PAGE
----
Fonte P, Soares S, Sousa F, Costa A, Seabra V, Reis S, et al. Stability study perspective of the effect of freeze-drying using cryoprotectants on the structure of insulin loaded into PLGA nanoparticles. Biomacromolecules. 2014;15(10):3753–65.CrossRefPubMedGoogle Scholar
  47. 47.
    Abdelwahed W, Degobert G, Stainmesse S, Fessi H. Freeze-drying of nanoparticles: formulation, process and storage considerations. Adv Drug Deliv Rev. 2006;58(15):1688–713.CrossRefPubMedGoogle Scholar
  48. 48.
    Sameti M, Bohr G, Kumar MNVR, Kneuer C, Bakowsky U, Nacken M, et al. Stabilisation by freeze-drying of cationically modified silica nanoparticles for gene delivery. Int J Pharm. 2003;266(1):51–60.CrossRefPubMedGoogle Scholar
  49. 49.
    De Jaeghere F, Allémann E, Feijen J, Kissel T, Doelker E, Gurny R. Freeze-drying and lyopreservation of diblock and triblock poly (lactic acid)-poly (ethylene oxide)(PLA-PEO) copolymer nanoparticles. Pharm Dev Technol. 2000;5(4):473–83.CrossRefPubMedGoogle Scholar
  50. 50.
    Holzer M, Vogel V, Mäntele W, Schwartz D, Haase W, Langer K. Physico-chemical characterisation of PLGA nanoparticles after freeze-drying and storage. Eur J Pharm Biopharm. 2009;72(2):428–37.CrossRefPubMedGoogle Scholar
  51. 51.
    Prajakta D, Ratnesh J, Chandan K, Suresh S, Grace S, Meera V, et al. Curcumin loaded pH-sensitive nanoparticles for the treatment of colon cancer. J Biomed Nanotechnol. 2009;5(5):445–55.CrossRefPubMedGoogle Scholar
  52. 52.
    Thasneem YM, Rekha MR, Sajeesh S, Sharma CP. Biomimetic mucin modified PLGA nanoparticles for enhanced blood compatibility. J Colloid Interface Sci. 2013;409:237–44.CrossRefPubMedGoogle Scholar
  53. 53.
    Ma FK, Li J, Kong M, Liu Y, An Y, Chen XG. Preparation and hydrolytic erosion of differently structured PLGA nanoparticles with chitosan modification. Int J Biol Macromol. 2013;54:174–9.CrossRefPubMedGoogle Scholar
  54. 54.
    Guo M, Rong W-T, Hou J, Wang D-F, Lu Y, Wang Y, et al. Mechanisms of chitosan-coated poly (lactic-co-glycolic acid) nanoparticles for improving oral absorption of 7-ethyl-10-hydroxycamptothecin. Nanotechnology. 2013;24(24):245101.CrossRefPubMedGoogle Scholar
  55. 55.
    Pawar D, Mangal S, Goswami R, Jaganathan KS. Development and characterization of surface modified PLGA nanoparticles for nasal vaccine delivery: effect of mucoadhesive coating on antigen uptake and immune adjuvant activity. Eur J Pharm Biopharm. 2013;85(3):550–9.CrossRefPubMedGoogle Scholar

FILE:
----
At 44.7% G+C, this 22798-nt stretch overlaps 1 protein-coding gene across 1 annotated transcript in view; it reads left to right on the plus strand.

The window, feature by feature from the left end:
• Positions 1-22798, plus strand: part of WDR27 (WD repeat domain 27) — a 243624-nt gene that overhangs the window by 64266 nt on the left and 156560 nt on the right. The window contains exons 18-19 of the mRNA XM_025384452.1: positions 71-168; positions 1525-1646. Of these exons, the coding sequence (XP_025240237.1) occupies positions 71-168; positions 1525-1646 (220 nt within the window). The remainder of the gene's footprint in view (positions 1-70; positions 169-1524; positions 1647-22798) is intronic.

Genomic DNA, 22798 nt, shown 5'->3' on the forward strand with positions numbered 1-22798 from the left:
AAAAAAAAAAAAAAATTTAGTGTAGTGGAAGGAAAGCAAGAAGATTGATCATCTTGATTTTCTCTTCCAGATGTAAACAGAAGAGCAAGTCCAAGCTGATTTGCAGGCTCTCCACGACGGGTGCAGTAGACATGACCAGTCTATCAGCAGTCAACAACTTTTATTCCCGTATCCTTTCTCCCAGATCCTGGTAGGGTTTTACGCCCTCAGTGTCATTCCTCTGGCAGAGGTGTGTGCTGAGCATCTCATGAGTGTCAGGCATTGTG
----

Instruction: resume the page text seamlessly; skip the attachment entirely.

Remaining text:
56. 56.
    Jagani HV, Josyula VR, Palanimuthu VR, Hariharapura RC, Gang SS. Improvement of therapeutic efficacy of PLGA nanoformulation of siRNA targeting anti-apoptotic Bcl-2 through chitosan coating. Eur J Pharm Sci. 2013;48(4):611–8.CrossRefPubMedGoogle Scholar
  57. 57.
    Slütter B, Bal S, Keijzer C, Mallants R, Hagenaars N, Que I, et al. Nasal vaccination with N-trimethyl chitosan and PLGA based nanoparticles: nanoparticle characteristics determine quality and strength of the antibody response in mice against the encapsulated antigen. Vaccine. 2010;28(38):6282–91.CrossRefPubMedGoogle Scholar
  58. 58.
    He P, Davis SS, Illum L. In vitro evaluation of the mucoadhesive properties of chitosan microspheres. Int J Pharm. 1998;166(1):75–88.CrossRefGoogle Scholar
  59. 59.
    Burton JD. The MTT assay to evaluate chemosensitivity. Chemosensitivity. Springer. 2005. p. 69–78.Google Scholar
  60. 60.
    Grabowski N, Hillaireau H, Vergnaud J, Santiago LA, Kerdine-Romer S, Pallardy M, et al. Toxicity of surface-modified PLGA nanoparticles toward lung alveolar epithelial cells. Int J Pharm. 2013;454(2):686–94.CrossRefPubMedGoogle Scholar
  61. 61.
    Tahara K, Sakai T, Yamamoto H, Takeuchi H, Hirashima N, Kawashima Y. Improved cellular uptake of chitosan-modified PLGA nanospheres by A549 cells. Int J Pharm. 2009;382(1):198–204.CrossRefPubMedGoogle Scholar
  62. 62.
    Foster S, Duvall CL, Crownover EF, Hoffman AS, Stayton PS. Intracellular delivery of a protein antigen with an endosomal-releasing polymer enhances CD8 T-cell production and prophylactic vaccine efficacy. Bioconjug Chem. 2010;21(12):2205–12.CrossRefPubMedPubMedCentralGoogle Scholar

Copyright information

© Controlled Release Society 2016

Authors and Affiliations

  1. 1.Department of Pharmaceutical Sciences and TechnologyInstitute of Chemical TechnologyMumbaiIndia
  2. 2.Departments of Chemical EngineeringInstitute of Chemical TechnologyMumbaiIndia

Personalised recommendations